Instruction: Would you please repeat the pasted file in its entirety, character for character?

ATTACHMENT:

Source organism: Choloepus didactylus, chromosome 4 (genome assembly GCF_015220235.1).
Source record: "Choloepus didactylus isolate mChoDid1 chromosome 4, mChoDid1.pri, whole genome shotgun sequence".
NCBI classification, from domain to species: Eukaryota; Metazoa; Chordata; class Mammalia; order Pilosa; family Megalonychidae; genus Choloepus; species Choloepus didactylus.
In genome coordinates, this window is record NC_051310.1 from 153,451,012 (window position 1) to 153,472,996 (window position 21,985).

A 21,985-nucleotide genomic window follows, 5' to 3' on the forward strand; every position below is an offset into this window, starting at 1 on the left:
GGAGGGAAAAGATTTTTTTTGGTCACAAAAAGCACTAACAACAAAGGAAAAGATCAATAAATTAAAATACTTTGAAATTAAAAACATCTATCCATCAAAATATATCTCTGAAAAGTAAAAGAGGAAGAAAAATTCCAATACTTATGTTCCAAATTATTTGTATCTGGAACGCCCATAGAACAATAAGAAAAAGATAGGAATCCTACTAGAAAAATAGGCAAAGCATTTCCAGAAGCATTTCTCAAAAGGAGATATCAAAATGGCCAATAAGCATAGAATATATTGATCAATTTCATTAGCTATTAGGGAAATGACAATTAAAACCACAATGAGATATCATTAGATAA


Source organism: Choloepus didactylus, chromosome 4 (genome assembly GCF_015220235.1).
Source record: "Choloepus didactylus isolate mChoDid1 chromosome 4, mChoDid1.pri, whole genome shotgun sequence".
NCBI classification, from domain to species: Eukaryota; Metazoa; Chordata; class Mammalia; order Pilosa; family Megalonychidae; genus Choloepus; species Choloepus didactylus.
In genome coordinates, this window is record NC_051310.1 from 153,451,012 (window position 1) to 153,472,996 (window position 21,985).

A 21,985-nucleotide genomic window follows, 5' to 3' on the forward strand; every position below is an offset into this window, starting at 1 on the left:
GGAGGGAAAAGATTTTTTTTGGTCACAAAAAGCACTAACAACAAAGGAAAAGATCAATAAATTAAAATACTTTGAAATTAAAAACATCTATCCATCAAAATATATCTCTGAAAAGTAAAAGAGGAAGAAAAATTCCAATACTTATGTTCCAAATTATTTGTATCTGGAACGCCCATAGAACAATAAGAAAAAGATAGGAATCCTACTAGAAAAATAGGCAAAGCATTTCCAGAAGCATTTCTCAAAAGGAGATATCAAAATGGCCAATAAGCATAGAATATATTGATCAATTTCATTAGCTATTAGGGAAATGACAATTAAAACCACAATGAGATATCATTAGATAA